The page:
For a young boy growing up in Guatemala City, the “American Dream” probably felt like just that, a faraway dream. On Saturday, however, Darwin Aguilar watched his charge Monomoy Girl run into the history books in the Breeders' Cup Distaff and found himself in awe at the path his life had taken.
“I never imagined taking care of a horse like her,” Aguilar said, smiling shyly at me from across the room in trainer Brad Cox's office. The 23-year-old speaks enough English to get by in the barn, but he's a bit nervous to be interviewed and seems more comfortable with his native Spanish as I ask him about Guatemala and how he came to care for the likely Eclipse Award winner.
Life in Guatemala wasn't easy for Aguilar. The only job he could get was on a big dairy farm, working 15 days on and one day off with hours from sun up to sun down. He'd ridden horses around with his friends now and again but had a lot more experience with the fat, moody dairy cows than with anything resembling a Thoroughbred racehorse.
Of course he wanted to come to America, he said; everybody in Guatemala does. That's the dream. Aguilar's goal, like that of most of his friends, is to save up as much as he can and eventually return home to buy a nice house for his family with some land, and maybe even a car.
He came to the United States five years ago and initially spent three months as a hotwalker for trainer Ronny Werner. A spot for a groom opened up in the Werner barn, and Aguilar spent another year learning those skills on the fly from his co-workers.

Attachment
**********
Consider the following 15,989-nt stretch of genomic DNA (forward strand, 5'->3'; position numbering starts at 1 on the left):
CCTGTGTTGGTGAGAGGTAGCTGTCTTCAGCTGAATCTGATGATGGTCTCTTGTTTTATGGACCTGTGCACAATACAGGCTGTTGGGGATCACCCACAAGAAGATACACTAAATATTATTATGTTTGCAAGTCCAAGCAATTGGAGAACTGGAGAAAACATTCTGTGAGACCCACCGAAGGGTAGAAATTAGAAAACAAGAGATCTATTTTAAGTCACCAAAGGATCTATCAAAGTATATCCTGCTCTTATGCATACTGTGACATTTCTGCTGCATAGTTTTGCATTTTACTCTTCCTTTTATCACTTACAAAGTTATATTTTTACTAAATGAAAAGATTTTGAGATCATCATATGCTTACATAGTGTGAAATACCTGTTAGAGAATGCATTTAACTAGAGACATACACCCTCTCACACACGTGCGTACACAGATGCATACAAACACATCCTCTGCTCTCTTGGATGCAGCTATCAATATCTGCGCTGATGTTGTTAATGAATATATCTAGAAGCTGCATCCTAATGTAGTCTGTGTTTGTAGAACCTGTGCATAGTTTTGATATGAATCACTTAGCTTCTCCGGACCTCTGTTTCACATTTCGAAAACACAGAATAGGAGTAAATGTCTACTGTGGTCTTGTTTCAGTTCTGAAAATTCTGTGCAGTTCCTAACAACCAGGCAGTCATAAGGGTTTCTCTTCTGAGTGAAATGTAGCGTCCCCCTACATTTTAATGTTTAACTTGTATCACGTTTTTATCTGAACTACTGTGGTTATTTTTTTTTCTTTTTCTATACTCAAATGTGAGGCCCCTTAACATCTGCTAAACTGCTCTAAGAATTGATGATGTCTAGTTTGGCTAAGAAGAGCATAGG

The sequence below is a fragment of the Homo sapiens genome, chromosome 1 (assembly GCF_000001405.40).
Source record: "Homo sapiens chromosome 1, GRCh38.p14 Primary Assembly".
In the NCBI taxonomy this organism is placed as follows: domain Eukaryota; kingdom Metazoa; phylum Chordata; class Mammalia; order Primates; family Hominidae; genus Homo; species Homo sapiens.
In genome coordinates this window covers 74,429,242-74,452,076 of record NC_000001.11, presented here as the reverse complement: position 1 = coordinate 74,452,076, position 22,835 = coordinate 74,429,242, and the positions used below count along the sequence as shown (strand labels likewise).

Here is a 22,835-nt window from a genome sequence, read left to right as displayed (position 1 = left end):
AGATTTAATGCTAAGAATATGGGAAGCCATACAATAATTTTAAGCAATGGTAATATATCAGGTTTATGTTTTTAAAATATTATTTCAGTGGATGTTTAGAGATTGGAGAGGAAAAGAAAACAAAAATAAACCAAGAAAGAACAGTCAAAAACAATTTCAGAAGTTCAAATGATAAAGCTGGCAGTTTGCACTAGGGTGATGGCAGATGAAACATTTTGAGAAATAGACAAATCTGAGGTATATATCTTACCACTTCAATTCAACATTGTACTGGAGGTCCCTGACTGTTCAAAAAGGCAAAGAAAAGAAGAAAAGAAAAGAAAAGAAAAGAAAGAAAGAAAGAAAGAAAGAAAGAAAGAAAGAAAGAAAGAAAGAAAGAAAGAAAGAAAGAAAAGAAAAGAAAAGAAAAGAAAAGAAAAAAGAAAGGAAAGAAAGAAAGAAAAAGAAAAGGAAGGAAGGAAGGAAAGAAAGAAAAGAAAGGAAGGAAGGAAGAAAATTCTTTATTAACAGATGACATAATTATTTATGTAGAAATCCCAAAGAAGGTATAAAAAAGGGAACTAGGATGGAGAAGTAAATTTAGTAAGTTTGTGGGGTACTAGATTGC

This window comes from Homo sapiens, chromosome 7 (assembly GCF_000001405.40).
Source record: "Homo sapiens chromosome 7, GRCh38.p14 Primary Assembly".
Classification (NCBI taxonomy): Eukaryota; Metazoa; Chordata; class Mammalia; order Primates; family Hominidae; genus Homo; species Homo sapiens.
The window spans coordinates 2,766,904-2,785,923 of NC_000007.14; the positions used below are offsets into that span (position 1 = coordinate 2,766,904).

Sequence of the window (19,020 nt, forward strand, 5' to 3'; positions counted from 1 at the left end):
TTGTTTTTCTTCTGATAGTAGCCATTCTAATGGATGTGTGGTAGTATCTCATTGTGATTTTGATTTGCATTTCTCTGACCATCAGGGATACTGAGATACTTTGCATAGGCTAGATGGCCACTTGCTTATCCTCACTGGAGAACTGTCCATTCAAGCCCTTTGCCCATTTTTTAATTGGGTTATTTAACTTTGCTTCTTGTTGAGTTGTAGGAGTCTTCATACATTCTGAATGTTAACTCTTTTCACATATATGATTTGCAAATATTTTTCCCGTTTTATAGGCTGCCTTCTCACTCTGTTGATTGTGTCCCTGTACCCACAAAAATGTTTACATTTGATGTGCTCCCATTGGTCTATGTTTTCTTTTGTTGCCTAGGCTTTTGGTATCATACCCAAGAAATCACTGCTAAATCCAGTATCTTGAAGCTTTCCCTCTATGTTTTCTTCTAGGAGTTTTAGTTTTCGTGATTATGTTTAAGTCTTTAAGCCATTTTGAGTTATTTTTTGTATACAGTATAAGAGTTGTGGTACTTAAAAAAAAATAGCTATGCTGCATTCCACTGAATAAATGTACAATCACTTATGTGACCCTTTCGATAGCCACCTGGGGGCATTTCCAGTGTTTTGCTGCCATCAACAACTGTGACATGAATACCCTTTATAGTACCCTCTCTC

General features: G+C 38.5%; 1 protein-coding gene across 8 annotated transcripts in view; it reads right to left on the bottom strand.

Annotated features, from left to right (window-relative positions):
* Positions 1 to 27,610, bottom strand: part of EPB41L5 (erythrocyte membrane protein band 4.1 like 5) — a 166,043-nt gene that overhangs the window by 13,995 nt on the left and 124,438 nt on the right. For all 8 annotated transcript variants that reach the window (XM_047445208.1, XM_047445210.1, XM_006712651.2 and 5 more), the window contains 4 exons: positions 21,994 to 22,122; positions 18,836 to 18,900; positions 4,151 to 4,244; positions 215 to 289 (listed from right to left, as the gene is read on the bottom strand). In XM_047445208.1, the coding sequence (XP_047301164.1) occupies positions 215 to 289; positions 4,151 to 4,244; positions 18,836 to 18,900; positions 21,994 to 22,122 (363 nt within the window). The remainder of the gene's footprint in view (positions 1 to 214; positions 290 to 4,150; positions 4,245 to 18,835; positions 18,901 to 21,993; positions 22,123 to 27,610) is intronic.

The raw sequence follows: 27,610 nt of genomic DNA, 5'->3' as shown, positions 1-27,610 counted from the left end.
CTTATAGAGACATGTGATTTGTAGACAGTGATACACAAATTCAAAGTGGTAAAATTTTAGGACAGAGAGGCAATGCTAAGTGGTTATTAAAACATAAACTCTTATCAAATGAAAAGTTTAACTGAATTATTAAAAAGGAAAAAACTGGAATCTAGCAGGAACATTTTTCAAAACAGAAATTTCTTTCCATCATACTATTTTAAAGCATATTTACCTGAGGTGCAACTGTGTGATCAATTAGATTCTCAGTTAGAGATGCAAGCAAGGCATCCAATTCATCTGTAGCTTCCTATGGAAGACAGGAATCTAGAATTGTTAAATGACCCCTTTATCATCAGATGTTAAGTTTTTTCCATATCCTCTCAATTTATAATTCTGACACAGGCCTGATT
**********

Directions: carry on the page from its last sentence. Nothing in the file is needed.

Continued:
For the past four years — a lifetime on the racetrack — Aguilar has worked for trainer Brad Cox. His two sisters now work with him as well, both as hotwalkers, while he is responsible for the daily care of five horses.
Monomoy Girl has been his leading lady for eight months now, since before she won the Ashland Stakes at Keeneland. Aguilar wasn't there that day, but he did get to lead her into the paddock before the Kentucky Oaks.
He was amazed at all the people in the grandstand on Oaks Day and couldn't contain his joy when she dug in to cross the wire a half-length ahead of Wonder Gadot. The resulting inquiry tempered his emotion a bit, but when Monomoy Girl was crowned with the garland of lilies, Aguilar was right there at her side.
The filly stayed in his care at Churchill Downs through most of the season, and Aguilar explained how she could be a little bit temperamental in her stall.
“She doesn't like you to clean the stall when she's in it,” he said, “and she doesn't always like to be brushed. I give her a lot of candies (peppermints) every day so she still likes me!”
Aguilar cupped his hands to show me how many mints he'd given the filly after her Breeders' Cup win, about the size of a grapefruit.
“Outside the stall, she is perfect,” Aguilar continued. “And in the paddock, she's very professional, never gets upset and stays relaxed.
“But I was nervous! I didn't know if she'd run straight or if she'd do it again,” he said, making a zig-zag motion with his hands.
In her Breeders' Cup prep, the Grade 1 Cotillion at Parx, Monomoy Girl crossed the wire first ahead of Midnight Bisou but was eventually taken down by the stewards, disqualified for interference in the stretch run. Much to Aguilar's relief, she demonstrated no such theatrics in the Breeders' Cup, flying straight down the lane to win by a length.
Aguilar grins at the memory, then takes me out into the shed row to show me how clean and organized his space is. He's immensely proud of the work he does, and it shows, but he isn't prideful; he was as quick to tell me he was nervous as he was to remember how he felt in the winner's circle.
The young groom isn't sure about his plans for the future: he said he doesn't have any big aspirations other than to eventually return home to Guatemala. Of course, he's not leaving anytime soon, not while Monomoy Girl is still in the barn.
“It's not hard work, and you have a lot of free time,” Aguilar said, smiling again. “I love working for this guy.”
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